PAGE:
Delphine Strauss in London
It would cost about £1bn a quarter, a hundredth of the total spent on income support schemes since the start of the pandemic, to extend help to more than 1.5m of those excluded from the UK government’s scheme for self-employed workers.
About 1.8m of the self-employed and 700,000 company owner managers are not eligible for help through the Self-Employed Income Support Scheme, the Institute for Fiscal Studies revealed on Wednesday. The scheme pays grants worth 80 per cent of previous profits, up to a cap of £7,500, to those who have lost earnings because of the pandemic.
Some of those excluded can claim benefits or other forms of support but many are in acute financial difficulties. MPs from all parties have been pressing the government to overcome technical obstacles to broadening eligibility.
Applications for a third round of grants — for which the Treasury left eligibility criteria largely unchanged — close on Friday. However, the chancellor could decide to broaden access to the scheme when he sets out the terms of a fourth round of grants, likely to take place after the March Budget.
The IFS said it was technically very difficult for the government to give targeted support to company owner managers who pay themselves through dividends.
But the think-tank said the government had “actively chosen” to exclude 1.3m self-employed people who had less than 50 per cent of their income from self-employment, and 225,000 people who had profits in excess of £50,000 — resulting in “clear injustices” in the treatment of those whose income fell just above or below these thresholds.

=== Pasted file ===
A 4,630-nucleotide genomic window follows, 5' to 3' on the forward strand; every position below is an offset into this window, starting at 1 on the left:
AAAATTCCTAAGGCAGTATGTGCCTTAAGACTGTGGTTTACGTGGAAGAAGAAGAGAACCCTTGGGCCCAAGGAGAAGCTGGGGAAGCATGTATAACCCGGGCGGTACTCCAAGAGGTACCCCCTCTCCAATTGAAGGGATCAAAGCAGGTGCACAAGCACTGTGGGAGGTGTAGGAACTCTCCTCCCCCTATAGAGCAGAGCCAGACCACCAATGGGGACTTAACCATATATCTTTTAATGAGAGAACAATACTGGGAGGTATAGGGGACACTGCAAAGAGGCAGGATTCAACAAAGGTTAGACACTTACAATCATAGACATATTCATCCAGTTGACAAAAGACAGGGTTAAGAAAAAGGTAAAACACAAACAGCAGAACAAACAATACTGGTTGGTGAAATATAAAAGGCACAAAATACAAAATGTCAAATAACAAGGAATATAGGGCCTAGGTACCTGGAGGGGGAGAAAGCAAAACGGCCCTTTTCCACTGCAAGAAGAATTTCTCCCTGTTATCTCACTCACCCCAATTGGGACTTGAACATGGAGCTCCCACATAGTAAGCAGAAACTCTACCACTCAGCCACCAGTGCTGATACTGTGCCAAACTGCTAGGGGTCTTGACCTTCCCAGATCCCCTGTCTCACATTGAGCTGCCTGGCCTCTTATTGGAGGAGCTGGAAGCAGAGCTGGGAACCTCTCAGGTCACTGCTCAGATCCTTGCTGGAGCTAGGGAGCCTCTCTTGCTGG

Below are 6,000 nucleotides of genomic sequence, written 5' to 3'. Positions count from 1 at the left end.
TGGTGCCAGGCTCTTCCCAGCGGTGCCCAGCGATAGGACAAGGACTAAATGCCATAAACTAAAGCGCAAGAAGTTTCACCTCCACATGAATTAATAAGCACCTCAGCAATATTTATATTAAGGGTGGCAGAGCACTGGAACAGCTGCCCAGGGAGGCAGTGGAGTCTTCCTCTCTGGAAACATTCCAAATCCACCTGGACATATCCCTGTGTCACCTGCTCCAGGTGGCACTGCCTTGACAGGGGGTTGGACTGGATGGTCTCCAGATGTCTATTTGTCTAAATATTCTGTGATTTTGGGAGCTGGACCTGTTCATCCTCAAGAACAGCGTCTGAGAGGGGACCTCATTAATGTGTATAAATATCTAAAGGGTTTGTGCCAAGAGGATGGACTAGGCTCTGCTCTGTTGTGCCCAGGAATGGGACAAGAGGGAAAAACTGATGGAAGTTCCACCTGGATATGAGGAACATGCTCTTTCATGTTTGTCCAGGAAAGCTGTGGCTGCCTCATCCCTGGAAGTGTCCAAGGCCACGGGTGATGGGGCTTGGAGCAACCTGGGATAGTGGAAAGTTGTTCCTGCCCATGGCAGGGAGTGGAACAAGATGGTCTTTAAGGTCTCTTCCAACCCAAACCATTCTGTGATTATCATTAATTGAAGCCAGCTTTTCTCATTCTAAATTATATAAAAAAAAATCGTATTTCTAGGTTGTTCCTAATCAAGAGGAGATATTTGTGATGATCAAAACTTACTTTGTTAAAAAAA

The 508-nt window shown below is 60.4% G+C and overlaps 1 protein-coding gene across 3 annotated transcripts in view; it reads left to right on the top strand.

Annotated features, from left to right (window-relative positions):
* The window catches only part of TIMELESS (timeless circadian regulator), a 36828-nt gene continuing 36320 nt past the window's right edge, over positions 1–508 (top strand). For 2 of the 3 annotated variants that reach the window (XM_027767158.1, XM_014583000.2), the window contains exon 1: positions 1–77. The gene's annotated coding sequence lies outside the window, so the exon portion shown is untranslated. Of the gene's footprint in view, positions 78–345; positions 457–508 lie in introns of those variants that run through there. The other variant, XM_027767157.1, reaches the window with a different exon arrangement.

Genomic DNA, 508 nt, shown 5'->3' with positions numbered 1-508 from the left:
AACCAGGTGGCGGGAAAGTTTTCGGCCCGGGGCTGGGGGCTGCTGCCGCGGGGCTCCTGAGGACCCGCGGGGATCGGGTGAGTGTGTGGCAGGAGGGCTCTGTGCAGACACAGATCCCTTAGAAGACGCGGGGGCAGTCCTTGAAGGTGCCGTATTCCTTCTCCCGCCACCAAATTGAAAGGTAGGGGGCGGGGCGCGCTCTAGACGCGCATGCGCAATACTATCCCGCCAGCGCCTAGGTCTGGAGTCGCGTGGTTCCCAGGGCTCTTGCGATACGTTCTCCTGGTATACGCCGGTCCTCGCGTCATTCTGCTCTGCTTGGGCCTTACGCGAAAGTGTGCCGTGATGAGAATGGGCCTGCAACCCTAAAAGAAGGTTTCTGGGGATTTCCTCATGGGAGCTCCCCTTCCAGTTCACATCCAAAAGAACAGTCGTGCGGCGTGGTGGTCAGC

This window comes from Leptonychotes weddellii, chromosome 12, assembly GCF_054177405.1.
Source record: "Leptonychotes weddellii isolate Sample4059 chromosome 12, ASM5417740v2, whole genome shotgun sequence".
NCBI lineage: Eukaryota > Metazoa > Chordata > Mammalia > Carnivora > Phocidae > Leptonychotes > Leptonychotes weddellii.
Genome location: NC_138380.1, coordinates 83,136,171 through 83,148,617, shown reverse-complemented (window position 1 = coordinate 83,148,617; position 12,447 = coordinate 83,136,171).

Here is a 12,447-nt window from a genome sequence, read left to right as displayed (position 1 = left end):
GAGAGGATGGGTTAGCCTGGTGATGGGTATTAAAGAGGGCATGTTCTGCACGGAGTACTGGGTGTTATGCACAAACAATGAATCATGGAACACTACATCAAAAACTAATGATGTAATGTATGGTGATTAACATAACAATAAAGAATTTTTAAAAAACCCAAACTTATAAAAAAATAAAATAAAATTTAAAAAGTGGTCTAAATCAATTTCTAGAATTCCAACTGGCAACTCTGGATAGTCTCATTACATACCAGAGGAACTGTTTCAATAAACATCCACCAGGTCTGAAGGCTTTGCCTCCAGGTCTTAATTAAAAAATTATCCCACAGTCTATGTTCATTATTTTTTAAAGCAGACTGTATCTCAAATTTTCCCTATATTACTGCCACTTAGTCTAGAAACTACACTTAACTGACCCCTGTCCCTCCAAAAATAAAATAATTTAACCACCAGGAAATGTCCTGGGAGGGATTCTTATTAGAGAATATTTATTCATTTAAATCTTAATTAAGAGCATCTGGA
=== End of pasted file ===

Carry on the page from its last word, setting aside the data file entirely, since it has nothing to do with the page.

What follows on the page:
Most of those whose self-employment earnings make up less than half their income have trading profits of less than £5,000 a year, and a total personal income below £25,000. Extending the SEISS to them would cost £500m to £800m a quarter, with average quarterly payments of between £600 and £1,000 per person, the IFS said.
Extending the SEISS fully to those with profits above £50,000 would cost £1.3bn per quarter, with a payment of £7,500 per person. But providing tapered support to those with profits between £50,000 and £100,000 would cost just £350m per quarter.
Giving full support to the first group, and tapered support to some high earners, would therefore cost around £1bn per quarter, the IFS said, noting that this would be just 1 per cent of the combined sums spent on the SEISS and the government’s furlough scheme.